Zoe Leonard, Arkwright Road, 2012
Given my recent preoccupation with work that transforms the space its shown in, making us focus on the gallery in a new way, it’s really about time I wrote about Observation Point, Zoe Leonard’s exhibition at Camden Arts Centre. Doubtless I would have written about this sooner, but I kept forgetting to go and see it; I love Camden Arts Centre and it’s really easy to get to for me but somehow those two facts seem to conspire to make me miss show after show there. Thankfully, this is one I didn’t miss.
Pretty much the only thing I knew about the exhibition before hand was that Leonard had turned one of the gallery spaces into a camera obscura. I was slightly worried that making my visit during a late night opening might prove to be a mistake but though the space – and the projected image of the road outside – was dim, it was nonetheless fascinating. Despite the work taking its title from the road the gallery is on, the lens points not at Arkwright Road but at the relentlessly busy Finchley Road to the side of the building. The traffic is constant but the skyline is also arresting with a large crane stretching from the wall onto the floor and across the space.
This isn’t a conventional camera obscura. The image isn’t contained on a screen; rather, it’s allowed to spill through the space, across ceiling walls and floor, merging with the architectural features of the gallery adding to the confusing of the inversion of the familiar chaos of the Finchley Road.
Available Light (installation view), 2012
After the darkness of the camera obscure, the next space was both surprising and fascinating. Available Light is a series of photographs made by pointing the camera straight at the sun, in defiance of the accepted conventions of photography. The pictures – though of the sun – are essentially abstract. They are printed full frame with a thin black border – adhering to a convention that seemed all-pervasive in 35mm documentary photography in particular – which here serves as an important signifier of the photographic – and analogue – nature of the images.
February, 1, frame 26, 2011
Each photograph in the series is titled with the date of its making and the frame number. Again, this seems to emphasise the photographic nature of the work making Available Light an intriguing counterpoint to Arkwright Road. Both are about the process of making an image with light – the essence of photography – but while one predates the photograph by several centuries, the other is both conventionally photographic and defiantly abstract.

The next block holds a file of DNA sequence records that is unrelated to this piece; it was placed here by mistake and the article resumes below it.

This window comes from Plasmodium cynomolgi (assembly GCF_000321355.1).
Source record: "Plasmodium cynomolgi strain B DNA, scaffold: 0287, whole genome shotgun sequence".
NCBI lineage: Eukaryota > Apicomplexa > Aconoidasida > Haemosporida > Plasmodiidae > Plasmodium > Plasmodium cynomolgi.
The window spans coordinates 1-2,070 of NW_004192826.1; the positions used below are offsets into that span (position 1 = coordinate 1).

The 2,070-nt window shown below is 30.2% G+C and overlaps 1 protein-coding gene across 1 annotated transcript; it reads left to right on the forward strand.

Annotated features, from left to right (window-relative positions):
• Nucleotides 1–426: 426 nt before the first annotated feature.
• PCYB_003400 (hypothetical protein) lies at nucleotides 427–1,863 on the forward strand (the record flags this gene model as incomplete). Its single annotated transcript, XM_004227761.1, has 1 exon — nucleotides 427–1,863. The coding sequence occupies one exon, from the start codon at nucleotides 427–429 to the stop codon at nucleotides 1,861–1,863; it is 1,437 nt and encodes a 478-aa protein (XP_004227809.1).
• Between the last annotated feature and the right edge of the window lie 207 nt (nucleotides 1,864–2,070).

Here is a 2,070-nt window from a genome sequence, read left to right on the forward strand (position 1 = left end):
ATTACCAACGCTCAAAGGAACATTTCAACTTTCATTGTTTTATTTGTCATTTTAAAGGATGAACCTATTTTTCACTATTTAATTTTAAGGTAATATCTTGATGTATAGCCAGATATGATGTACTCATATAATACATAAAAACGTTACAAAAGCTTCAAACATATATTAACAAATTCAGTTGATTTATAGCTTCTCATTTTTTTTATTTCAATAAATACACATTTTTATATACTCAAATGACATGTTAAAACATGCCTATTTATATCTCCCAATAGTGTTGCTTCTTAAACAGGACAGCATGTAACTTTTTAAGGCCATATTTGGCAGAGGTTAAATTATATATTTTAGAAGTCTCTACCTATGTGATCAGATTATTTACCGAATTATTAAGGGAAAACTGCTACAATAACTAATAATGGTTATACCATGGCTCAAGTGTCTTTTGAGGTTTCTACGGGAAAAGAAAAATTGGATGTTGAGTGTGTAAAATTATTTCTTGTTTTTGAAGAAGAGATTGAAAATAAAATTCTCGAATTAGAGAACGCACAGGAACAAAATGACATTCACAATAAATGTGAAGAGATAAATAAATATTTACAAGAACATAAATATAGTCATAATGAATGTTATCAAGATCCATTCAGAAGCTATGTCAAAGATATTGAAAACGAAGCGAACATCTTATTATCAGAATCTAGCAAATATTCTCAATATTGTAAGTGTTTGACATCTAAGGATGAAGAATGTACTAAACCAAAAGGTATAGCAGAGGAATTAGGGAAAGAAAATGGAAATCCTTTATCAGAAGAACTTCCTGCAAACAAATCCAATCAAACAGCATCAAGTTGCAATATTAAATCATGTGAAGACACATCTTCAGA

As if the dynamic created between these two approaches wasn’t enough, there is something else to note about the installation of Available Light and that’s that it is lit by, well, available light. The gallery has seven skylights, usually shaded to cut down the daylight; Leonard has removed the louvred shades and left the lights off. Though on a bright sunny day it’s possible this wouldn’t be immediately noticeable, at close to 9 o’clock in the evening – even in June – the lack of artificial light was really striking. The space felt cool, despite the ten suns that glow on the walls, and my focus was immediately shifted from art to architecture. The space is a familiar one – for all that I’ve missed a lot of shows here, this is nonetheless a gallery I know well – but I doubt I’ve ever stopped to count the skylights before (seven, in case anyone else is interested).
In the final space, piles of old postcards are stacked up on a trestle table. The piles are uneven in height and seem spaced somewhat randomly. Reaching the table it’s apparent that the postcards are all of Niagara Falls, showing the falls from different vantage points. The arrangement of the cards is intriguing but and I study the views and the text quite closely, getting a sense that there is something particular about the way they are set out.
Survey (detail), 2009
It takes the film of Leonard talking about the exhibition – which I watch when back in the foyer, and which can be seen here – for me to fully understand the layout: the stacks of cards are arranged according to the observation point from which the image they bear was made. As with Arkwright Road and Available Light, Survey offers a new way of seeing a place.
In three very different works Leonard has managed to raise questions about the nature of photography, the way in which art relates to the space in which it’s shown and how we define space. In the film Leonard talks about the way photography is seen in terms of the analogue/digital opposition and a desire to open up this debate by including the much older photographic technology of the camera obscure and consider how we see the world. Both this and the exhibition have given me a lot to think about.